Product Description and Author Information
About the Book
*** Wall Street Journal bestseller ***
Investing isn’t a man’s world anymore—and this provocative and enlightening book shows why that’s a good thing for Wall Street, the global financial system, and your own personal portfolio.
Warren Buffett and all of the women of the world have one thing in common: They are better investors than the average man. It’s been proved by psychologists and scientists, and the market calamities of the past two years have only provided more statistical and anecdotal evidence of the same. Here are just a few characteristics of female investors that distinguish them from their male counterparts.
• Women spend more time researching their investment choices than men do. This prevents them from chasing “hot” tips and trading on whims—behavior that tends to weaken men’s portfolios.
• Men trade 45% more often than women do, and although men are more confident investors, they tend to be overconfident. By trading more often—and without enough research—men reduce their net returns. But by trading less often, women get better returns and also save on transaction costs and capital gains taxes.
• A study by the University of California at Davis found that women’s portfolios gained 1.4% more than men’s portfolios did. What’s more, single women did even better than single men, with 2.3% greater gains.
• Women tend to look at more than just numbers when deciding whether to invest in a company. They invest in companies they feel good about ethically and personally. And companies with good products, good services, and ethics tend to have better long-term prospects—and face fewer lawsuits.
Women, with their capability for patience and good decision-making, epitomize the Foolish investment philosophy and the investment practices of the most successful investor in history: Warren Buffett. While men are brash, compulsive, and overly daring, women tend to be more studious, skeptical, and reasonable. This indispensable volume from the multimedia financial education company Motley Fool offers essential advice for every investor hoping to turn today’s savings into wealth for a better tomorrow.
“Before reading Warren Buffett Invests Like a Girl, I thought that I had studied Warren Buffett from nearly every angle. LouAnn Lofton offers a new perspective on Buffett’s investment success.” —Lauren Templeton, co-author of Investing the Templeton Way: The Market-Beating Strategies of Value Investing's Legendary Bargain Hunter, and founder of Lauren Templeton Capital Management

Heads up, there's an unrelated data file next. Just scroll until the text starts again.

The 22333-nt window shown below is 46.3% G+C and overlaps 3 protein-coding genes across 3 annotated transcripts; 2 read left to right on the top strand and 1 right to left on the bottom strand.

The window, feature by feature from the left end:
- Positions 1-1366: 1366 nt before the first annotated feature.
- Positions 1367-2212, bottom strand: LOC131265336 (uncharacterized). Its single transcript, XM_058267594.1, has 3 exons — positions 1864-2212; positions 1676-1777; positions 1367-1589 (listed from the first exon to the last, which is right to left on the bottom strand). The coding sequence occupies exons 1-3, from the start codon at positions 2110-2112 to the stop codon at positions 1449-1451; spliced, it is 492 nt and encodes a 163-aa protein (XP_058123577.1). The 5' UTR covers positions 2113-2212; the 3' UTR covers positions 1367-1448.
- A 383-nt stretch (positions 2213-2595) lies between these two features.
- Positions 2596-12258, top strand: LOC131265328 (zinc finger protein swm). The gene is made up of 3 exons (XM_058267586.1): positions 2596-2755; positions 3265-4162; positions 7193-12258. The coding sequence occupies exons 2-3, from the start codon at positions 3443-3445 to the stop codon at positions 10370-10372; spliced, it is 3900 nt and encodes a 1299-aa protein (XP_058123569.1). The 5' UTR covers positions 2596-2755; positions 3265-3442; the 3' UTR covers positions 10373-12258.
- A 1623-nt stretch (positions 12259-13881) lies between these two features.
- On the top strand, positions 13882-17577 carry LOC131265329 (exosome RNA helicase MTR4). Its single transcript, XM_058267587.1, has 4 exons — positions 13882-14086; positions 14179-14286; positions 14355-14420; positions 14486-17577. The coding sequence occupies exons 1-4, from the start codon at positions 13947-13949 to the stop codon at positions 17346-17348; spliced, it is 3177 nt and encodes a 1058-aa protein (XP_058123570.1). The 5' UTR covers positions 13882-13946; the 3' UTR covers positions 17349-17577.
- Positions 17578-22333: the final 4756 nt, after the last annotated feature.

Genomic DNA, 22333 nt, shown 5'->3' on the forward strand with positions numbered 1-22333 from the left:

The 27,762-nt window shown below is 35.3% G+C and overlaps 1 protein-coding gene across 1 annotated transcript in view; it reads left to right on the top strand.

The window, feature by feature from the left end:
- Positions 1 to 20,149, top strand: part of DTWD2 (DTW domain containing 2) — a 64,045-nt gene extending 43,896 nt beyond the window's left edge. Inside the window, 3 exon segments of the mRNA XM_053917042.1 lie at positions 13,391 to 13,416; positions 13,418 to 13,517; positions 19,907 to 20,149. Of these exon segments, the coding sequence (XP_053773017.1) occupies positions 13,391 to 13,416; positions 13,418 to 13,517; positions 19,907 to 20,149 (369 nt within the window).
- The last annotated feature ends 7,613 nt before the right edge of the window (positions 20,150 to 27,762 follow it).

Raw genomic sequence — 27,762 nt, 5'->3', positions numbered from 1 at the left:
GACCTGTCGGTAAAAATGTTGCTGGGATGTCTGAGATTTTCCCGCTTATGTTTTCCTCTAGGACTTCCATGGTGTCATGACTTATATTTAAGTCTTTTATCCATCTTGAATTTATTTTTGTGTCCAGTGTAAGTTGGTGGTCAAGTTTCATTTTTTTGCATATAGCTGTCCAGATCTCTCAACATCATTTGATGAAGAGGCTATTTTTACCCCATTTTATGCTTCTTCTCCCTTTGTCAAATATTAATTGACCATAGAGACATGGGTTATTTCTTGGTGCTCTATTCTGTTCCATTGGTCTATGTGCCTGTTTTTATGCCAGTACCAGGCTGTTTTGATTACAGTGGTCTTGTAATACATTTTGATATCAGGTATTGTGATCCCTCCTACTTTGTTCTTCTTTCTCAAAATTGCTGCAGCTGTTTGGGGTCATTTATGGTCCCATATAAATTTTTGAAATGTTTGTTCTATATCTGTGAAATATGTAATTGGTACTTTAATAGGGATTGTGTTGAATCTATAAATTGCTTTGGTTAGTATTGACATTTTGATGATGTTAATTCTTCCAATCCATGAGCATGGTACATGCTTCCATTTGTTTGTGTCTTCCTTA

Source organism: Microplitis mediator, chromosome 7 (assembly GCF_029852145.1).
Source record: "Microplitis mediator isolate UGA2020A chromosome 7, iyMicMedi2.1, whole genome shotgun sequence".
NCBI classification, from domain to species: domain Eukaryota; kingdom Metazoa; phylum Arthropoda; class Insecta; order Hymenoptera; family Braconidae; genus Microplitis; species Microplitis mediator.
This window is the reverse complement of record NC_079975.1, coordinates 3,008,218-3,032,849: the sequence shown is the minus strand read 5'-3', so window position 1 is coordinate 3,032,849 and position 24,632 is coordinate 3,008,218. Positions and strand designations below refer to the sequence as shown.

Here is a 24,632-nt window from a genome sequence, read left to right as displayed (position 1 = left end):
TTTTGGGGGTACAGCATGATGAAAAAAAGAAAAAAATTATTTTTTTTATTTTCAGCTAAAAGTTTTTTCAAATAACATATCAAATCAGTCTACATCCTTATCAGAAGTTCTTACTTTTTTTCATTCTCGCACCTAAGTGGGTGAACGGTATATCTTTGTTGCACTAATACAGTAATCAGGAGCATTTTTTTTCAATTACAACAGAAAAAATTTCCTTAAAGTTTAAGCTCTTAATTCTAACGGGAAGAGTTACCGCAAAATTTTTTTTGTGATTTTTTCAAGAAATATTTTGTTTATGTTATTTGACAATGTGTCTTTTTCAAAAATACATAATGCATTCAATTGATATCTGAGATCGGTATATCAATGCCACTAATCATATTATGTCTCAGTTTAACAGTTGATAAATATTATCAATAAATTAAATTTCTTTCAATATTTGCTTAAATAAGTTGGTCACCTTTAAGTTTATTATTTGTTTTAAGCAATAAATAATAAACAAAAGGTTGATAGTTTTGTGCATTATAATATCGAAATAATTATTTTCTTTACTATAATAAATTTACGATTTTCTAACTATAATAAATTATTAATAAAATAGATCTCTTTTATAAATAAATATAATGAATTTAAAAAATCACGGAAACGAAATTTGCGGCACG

“Entertaining….The idea of using Mr. Buffett as the symbol for her investing approach is effective.” —New York Times
“Lofton’s BFF-style advice is fun to read and well-worth taking, whether your chromosomes are XX or XY.” —Nell Minow, corporate governance expert
“The essential ingredients of Buffett’s investing philosophy have been overlooked until now, argues author Louann Lofton in her new, must-read book. ...Go forth, buy the book, and love your inner Buffett.” —DailyWorth.com
“You’ll have to read her book to see the criteria she used, but I’d say I probably plead guilty.” —Warren Buffett
Thoroughly researched… [Lofton] has drawn up a blue-print for sensible stock picking that is relevant irrespective of whether you are male or female. —Daily Mail (London)
“A well-written, sound investment book....[A] fine, readable book which is of real practical help to investors.” —Andrew Kilpatrick, author of Of Permanent Value: The Story of Warren Buffett
“At last, The Motley Fool hits on the real ‘secret to success’ that dozens of other books on Warren Buffett have overlooked - temperament. A witty, well-researched roadmap.” —Daniel H. Pink, author of Drive: The Surprising Truth About What Motivates Us and A Whole New Mind: Why Right-Brainers Will Rule the Future
“Lofton (and the Fools) do an admirable job of parsing out the tried and true tenets of smart, sound investing and hitting on how you can improve your investment returns.” —USA Today
“Lofton lays out sound feminine and Motley Fool-worthy rules for investment that men would be wise to heed.” —Kirkus Reviews
“Through this refreshingly new approach to understanding Buffett, Lofton convincingly argues that both men and women can improve their stock returns by studying how women (and Buffett) have been more successful in investing.” —Prem Jain, author of Buffett Beyond Value: Why Buffett Looks to Growth and Management When Investing